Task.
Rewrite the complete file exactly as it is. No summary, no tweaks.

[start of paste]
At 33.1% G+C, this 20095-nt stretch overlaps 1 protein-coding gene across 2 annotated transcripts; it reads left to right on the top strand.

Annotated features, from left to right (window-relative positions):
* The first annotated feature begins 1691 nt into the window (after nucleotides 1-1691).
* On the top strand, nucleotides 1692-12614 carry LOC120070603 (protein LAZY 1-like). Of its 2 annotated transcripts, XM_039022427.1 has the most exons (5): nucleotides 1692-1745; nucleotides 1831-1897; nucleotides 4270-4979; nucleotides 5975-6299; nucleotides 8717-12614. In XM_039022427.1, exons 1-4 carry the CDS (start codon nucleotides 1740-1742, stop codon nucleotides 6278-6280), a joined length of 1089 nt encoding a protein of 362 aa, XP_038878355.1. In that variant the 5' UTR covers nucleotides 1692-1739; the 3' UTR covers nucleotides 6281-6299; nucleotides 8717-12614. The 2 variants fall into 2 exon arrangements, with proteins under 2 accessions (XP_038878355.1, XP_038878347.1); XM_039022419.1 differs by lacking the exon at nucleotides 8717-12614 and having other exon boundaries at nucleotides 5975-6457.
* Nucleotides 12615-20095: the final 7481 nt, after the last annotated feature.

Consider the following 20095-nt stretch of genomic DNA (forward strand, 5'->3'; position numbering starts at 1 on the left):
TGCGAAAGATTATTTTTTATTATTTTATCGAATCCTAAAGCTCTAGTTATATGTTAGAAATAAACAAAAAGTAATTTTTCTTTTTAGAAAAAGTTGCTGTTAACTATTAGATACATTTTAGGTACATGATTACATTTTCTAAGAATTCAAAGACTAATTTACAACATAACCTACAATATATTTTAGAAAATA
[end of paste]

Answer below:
At 33.1% G+C, this 20095-nt stretch overlaps 1 protein-coding gene across 2 annotated transcripts; it reads left to right on the top strand.

Annotated features, from left to right (window-relative positions):
* The first annotated feature begins 1691 nt into the window (after nucleotides 1-1691).
* On the top strand, nucleotides 1692-12614 carry LOC120070603 (protein LAZY 1-like). Of its 2 annotated transcripts, XM_039022427.1 has the most exons (5): nucleotides 1692-1745; nucleotides 1831-1897; nucleotides 4270-4979; nucleotides 5975-6299; nucleotides 8717-12614. In XM_039022427.1, exons 1-4 carry the CDS (start codon nucleotides 1740-1742, stop codon nucleotides 6278-6280), a joined length of 1089 nt encoding a protein of 362 aa, XP_038878355.1. In that variant the 5' UTR covers nucleotides 1692-1739; the 3' UTR covers nucleotides 6281-6299; nucleotides 8717-12614. The 2 variants fall into 2 exon arrangements, with proteins under 2 accessions (XP_038878355.1, XP_038878347.1); XM_039022419.1 differs by lacking the exon at nucleotides 8717-12614 and having other exon boundaries at nucleotides 5975-6457.
* Nucleotides 12615-20095: the final 7481 nt, after the last annotated feature.

Consider the following 20095-nt stretch of genomic DNA (forward strand, 5'->3'; position numbering starts at 1 on the left):
TGCGAAAGATTATTTTTTATTATTTTATCGAATCCTAAAGCTCTAGTTATATGTTAGAAATAAACAAAAAGTAATTTTTCTTTTTAGAAAAAGTTGCTGTTAACTATTAGATACATTTTAGGTACATGATTACATTTTCTAAGAATTCAAAGACTAATTTACAACATAACCTACAATATATTTTAGAAAATA